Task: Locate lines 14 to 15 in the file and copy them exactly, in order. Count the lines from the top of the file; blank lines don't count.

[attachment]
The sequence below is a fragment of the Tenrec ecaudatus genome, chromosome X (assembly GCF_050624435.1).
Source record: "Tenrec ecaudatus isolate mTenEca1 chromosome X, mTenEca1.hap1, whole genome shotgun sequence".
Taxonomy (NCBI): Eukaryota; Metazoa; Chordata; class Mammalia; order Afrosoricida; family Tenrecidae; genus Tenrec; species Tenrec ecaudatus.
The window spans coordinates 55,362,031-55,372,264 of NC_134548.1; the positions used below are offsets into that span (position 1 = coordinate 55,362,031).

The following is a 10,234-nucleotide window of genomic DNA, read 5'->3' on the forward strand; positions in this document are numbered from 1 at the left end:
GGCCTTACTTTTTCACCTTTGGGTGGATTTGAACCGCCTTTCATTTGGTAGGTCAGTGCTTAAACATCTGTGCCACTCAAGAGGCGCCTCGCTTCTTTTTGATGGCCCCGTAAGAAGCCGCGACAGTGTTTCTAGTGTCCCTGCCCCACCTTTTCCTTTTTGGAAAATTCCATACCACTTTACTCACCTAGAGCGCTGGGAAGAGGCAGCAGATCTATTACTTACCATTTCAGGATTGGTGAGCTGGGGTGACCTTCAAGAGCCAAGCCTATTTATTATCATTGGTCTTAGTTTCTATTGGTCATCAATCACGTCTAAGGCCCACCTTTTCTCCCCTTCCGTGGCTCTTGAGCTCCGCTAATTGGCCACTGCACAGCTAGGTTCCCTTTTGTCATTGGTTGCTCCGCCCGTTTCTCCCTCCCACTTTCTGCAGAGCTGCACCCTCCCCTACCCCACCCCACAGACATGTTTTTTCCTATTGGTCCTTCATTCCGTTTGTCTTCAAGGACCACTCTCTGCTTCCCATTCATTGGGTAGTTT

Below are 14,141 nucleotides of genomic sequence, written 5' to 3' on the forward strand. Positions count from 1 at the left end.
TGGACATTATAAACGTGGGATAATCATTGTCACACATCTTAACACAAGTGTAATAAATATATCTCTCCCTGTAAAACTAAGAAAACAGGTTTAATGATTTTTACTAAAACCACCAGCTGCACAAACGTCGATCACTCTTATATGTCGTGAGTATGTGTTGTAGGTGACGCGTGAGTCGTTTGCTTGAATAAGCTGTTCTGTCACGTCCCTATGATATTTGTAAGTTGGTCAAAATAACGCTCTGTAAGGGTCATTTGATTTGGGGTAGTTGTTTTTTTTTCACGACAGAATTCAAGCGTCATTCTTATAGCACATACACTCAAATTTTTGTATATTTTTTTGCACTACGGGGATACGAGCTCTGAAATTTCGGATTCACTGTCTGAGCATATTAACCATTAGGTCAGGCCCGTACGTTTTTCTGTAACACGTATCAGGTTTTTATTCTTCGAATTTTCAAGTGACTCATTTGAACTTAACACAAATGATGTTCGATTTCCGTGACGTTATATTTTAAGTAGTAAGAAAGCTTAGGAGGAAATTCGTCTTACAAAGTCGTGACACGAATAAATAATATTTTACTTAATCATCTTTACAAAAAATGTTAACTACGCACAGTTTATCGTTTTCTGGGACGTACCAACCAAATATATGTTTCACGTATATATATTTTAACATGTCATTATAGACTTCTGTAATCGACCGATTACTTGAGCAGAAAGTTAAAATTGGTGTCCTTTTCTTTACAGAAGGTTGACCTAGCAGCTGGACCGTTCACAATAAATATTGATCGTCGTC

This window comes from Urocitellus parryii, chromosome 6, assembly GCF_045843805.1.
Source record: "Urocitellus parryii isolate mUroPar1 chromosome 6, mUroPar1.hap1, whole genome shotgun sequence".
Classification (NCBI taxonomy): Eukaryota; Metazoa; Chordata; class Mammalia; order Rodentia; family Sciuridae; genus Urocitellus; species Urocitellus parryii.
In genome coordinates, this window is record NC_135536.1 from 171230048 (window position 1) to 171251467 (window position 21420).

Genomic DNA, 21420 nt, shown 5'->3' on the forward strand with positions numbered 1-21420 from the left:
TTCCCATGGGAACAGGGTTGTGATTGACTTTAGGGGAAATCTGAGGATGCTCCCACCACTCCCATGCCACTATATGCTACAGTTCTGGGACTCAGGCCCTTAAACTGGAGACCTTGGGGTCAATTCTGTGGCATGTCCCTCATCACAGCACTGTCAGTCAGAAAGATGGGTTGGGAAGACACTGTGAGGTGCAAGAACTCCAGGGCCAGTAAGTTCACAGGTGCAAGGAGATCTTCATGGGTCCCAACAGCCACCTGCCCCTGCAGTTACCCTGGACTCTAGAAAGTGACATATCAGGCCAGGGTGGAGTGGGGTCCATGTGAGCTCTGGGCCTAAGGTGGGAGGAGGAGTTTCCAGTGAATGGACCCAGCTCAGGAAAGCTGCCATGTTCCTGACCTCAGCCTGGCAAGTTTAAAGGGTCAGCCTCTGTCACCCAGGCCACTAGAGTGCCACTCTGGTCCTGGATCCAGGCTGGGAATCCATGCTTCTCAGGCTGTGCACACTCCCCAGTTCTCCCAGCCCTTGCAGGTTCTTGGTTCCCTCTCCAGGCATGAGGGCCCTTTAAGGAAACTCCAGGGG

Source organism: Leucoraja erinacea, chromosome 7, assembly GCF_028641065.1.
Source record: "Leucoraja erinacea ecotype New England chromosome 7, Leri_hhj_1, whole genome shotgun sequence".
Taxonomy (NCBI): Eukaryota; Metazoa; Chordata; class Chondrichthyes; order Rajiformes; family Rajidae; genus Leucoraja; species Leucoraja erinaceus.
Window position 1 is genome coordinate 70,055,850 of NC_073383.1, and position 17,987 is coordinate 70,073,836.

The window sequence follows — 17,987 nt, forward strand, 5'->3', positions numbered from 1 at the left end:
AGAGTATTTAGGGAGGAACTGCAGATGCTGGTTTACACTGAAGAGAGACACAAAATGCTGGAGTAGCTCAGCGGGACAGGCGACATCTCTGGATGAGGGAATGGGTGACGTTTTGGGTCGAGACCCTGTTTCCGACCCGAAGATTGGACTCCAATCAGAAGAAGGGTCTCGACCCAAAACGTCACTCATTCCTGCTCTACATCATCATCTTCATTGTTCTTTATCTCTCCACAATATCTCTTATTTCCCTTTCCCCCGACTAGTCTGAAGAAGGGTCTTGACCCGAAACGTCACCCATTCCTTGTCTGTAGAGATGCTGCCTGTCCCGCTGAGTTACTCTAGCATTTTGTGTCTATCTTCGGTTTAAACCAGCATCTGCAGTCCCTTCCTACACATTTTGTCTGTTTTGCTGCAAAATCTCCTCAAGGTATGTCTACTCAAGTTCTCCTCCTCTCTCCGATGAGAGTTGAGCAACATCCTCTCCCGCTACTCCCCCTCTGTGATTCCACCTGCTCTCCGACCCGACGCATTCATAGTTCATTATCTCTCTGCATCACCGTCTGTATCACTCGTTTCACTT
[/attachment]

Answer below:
TTCCCATGGGAACAGGGTTGTGATTGACTTTAGGGGAAATCTGAGGATGCTCCCACCACTCCCATGCCACTATATGCTACAGTTCTGGGACTCAGGCCCTTAAACTGGAGACCTTGGGGTCAATTCTGTGGCATGTCCCTCATCACAGCACTGTCAGTCAGAAAGATGGGTTGGGAAGACACTGTGAGGTGCAAGAACTCCAGGGCCAGTAAGTTCACAGGTGCAAGGAGATCTTCATGGGTCCCAACAGCCACCTGCCCCTGCAGTTACCCTGGACTCTAGAAAGTGACATATCAGGCCAGGGTGGAGTGGGGTCCATGTGAGCTCTGGGCCTAAGGTGGGAGGAGGAGTTTCCAGTGAATGGACCCAGCTCAGGAAAGCTGCCATGTTCCTGACCTCAGCCTGGCAAGTTTAAAGGGTCAGCCTCTGTCACCCAGGCCACTAGAGTGCCACTCTGGTCCTGGATCCAGGCTGGGAATCCATGCTTCTCAGGCTGTGCACACTCCCCAGTTCTCCCAGCCCTTGCAGGTTCTTGGTTCCCTCTCCAGGCATGAGGGCCCTTTAAGGAAACTCCAGGGG

Source organism: Leucoraja erinacea, chromosome 7, assembly GCF_028641065.1.